- 1 Beginner Tutorials
- 2 Intermediate Tutorials
- 3 Advanced Tutorials
These tutorials will generally consist of the very basic knowledge to get started making simple scenes or cover very basic topics.
A comprehensive User Interface introduction in a 3 part video series, created by Martin Huisman.
Some beginner video tutorials hosted on youtube, along with some helpful files, links, and tips.
Learn how to create nice looking 3D cumulus clouds in just 3 simple steps. Cumulus Clouds Tutorial In 3 Simple Steps.
by Ryan Archer
This is a step by step tutorial of how the image "Golden Forest" was created from original concept through to postwork added. It shows how easy it can be to create powerful and dramatic scenes with a particular focus on lighting, fog and vegetation. Making of "Golden Forest" alternate link Making of "Golden Forest"
Confused? Never played with a terrain rendering program before? Might want to start here
A quick start guide to animation of how to animate the camera and objects.
Goes over some of the basics of how to use the Node Network view, and how to use Terragen clip files (tgc).
This is a step-by-step introductory tutorial to give the beginner a hands-on exercise by creating a mountain scene, "Ben McDuff". Its aim is to build the user's confidence as he/she progresses through the exercise. It is intended to provide the user with an easy ride over the program's perceived steep learning curve. It is in pdf format for easy access.
This tutorial shows you how to create a tower from a Crater shader, how to apply displacement to it, and how to confine the displacement to the tower. It also includes instruction on how to insert a clip file into your scene. The tgd of the scene is included for reference.
Cover slightly more advanced topics, but still skirt around more advanced things such as lots of node network view usage and much math, etc. Made to be understood by those with a firm knowledge of the basics.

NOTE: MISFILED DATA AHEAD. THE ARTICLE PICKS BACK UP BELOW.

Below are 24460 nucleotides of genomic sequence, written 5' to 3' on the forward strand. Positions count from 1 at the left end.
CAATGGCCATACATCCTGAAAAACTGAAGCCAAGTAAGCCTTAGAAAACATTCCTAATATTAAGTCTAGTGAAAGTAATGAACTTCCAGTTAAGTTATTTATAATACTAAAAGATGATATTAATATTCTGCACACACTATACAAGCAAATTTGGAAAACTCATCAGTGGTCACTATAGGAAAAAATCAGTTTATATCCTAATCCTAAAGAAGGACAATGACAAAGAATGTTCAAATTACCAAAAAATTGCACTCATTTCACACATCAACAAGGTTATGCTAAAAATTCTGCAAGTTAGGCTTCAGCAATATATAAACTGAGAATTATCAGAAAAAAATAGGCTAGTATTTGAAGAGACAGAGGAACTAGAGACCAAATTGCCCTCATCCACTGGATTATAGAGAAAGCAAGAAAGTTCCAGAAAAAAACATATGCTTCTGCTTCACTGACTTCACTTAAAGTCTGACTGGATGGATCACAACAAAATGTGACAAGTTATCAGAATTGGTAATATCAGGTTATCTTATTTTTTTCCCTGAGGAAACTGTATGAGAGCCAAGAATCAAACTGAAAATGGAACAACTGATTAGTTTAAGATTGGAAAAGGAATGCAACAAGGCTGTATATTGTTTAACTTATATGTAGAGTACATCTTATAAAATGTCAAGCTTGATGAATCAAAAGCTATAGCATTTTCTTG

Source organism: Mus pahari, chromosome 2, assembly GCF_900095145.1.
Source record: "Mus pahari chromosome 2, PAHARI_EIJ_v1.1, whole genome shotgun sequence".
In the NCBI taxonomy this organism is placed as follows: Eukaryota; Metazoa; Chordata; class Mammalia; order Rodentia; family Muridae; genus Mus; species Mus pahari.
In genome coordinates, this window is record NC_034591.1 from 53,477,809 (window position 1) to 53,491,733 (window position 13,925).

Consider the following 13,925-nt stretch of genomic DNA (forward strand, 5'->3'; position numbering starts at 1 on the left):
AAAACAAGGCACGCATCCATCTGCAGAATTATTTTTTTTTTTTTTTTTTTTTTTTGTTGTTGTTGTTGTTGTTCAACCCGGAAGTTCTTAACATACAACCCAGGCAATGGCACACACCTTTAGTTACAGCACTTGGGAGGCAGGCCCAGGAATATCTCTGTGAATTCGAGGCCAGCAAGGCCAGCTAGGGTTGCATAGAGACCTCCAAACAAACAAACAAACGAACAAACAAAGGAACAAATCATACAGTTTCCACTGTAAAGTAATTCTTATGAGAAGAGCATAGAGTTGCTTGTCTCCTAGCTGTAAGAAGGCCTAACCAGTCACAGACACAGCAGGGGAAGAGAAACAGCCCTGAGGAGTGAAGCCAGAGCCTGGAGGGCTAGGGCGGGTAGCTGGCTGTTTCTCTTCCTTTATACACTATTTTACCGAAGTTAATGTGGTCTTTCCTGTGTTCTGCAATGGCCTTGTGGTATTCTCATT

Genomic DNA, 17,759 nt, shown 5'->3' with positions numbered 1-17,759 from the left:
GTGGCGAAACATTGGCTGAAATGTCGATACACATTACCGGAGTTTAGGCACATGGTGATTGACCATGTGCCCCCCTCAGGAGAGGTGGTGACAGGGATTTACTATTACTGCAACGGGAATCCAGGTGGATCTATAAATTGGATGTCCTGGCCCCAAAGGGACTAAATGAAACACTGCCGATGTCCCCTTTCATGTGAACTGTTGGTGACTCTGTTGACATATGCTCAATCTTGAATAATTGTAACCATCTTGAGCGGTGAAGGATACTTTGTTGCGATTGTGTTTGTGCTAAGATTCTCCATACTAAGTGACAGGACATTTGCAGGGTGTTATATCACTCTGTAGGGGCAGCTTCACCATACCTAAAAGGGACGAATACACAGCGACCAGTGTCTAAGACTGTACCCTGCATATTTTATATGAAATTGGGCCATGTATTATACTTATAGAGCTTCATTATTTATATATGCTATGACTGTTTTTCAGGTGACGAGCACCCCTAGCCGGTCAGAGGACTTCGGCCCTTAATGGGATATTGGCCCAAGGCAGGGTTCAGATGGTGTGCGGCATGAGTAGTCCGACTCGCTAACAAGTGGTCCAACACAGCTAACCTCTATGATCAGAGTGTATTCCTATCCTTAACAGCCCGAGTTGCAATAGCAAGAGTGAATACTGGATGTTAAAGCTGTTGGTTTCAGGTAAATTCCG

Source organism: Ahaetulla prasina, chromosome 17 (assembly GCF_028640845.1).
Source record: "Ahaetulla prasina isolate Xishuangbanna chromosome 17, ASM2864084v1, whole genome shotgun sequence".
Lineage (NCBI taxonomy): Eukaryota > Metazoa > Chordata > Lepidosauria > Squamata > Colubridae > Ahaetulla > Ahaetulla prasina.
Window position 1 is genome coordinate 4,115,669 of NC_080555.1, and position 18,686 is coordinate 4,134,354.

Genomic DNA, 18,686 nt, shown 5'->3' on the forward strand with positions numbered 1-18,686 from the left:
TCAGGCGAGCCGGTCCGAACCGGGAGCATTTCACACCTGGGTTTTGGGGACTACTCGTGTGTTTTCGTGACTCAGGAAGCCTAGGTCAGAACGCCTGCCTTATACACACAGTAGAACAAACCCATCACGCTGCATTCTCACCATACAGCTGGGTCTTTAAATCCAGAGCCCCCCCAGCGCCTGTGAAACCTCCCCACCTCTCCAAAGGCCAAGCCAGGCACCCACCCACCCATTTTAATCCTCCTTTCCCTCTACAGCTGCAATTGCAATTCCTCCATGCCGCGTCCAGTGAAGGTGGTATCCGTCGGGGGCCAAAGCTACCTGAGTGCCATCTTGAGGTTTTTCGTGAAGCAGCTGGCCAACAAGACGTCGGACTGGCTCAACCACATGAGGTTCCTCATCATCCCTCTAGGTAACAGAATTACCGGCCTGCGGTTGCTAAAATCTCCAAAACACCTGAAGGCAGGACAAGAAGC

by Steve Boerner
An easy to follow step be step tutorial showing how the Painted Shader can be used to control the positioning of clouds in a scene; effectively allowing clouds to be “Painted” onto the sky.
Please note the the Mr_Lamppost pages are very much under construction so many of the links to other pages are not working yet. Everything needed fror this tutorial works fine though.
How to Split Objects into Multiple parts by Ryan Archer
This is a partially obsolete tutorial on how to split Object files into multiple pieces using PoseRay. Still of use for removing any elements of an object you do not need to see or waste resources rendering. Splitting Objects with PoseRay
This is an unfinished, quick and dirty tutorial to create your very own Parted Sea in just a few minutes (and then wait a long time while it renders).
A very nice and simple explanation on how to get shores to look wet in a scene.
A intro into how to use the fake stone shader with other shaders to make boulders. You can also download my final tgd file
A quick tutorial on how to get stones to look eroded.
These are the high end tutorials to cover advanced topics and might involve math, crazy node networks, or about some of the advanced nodes.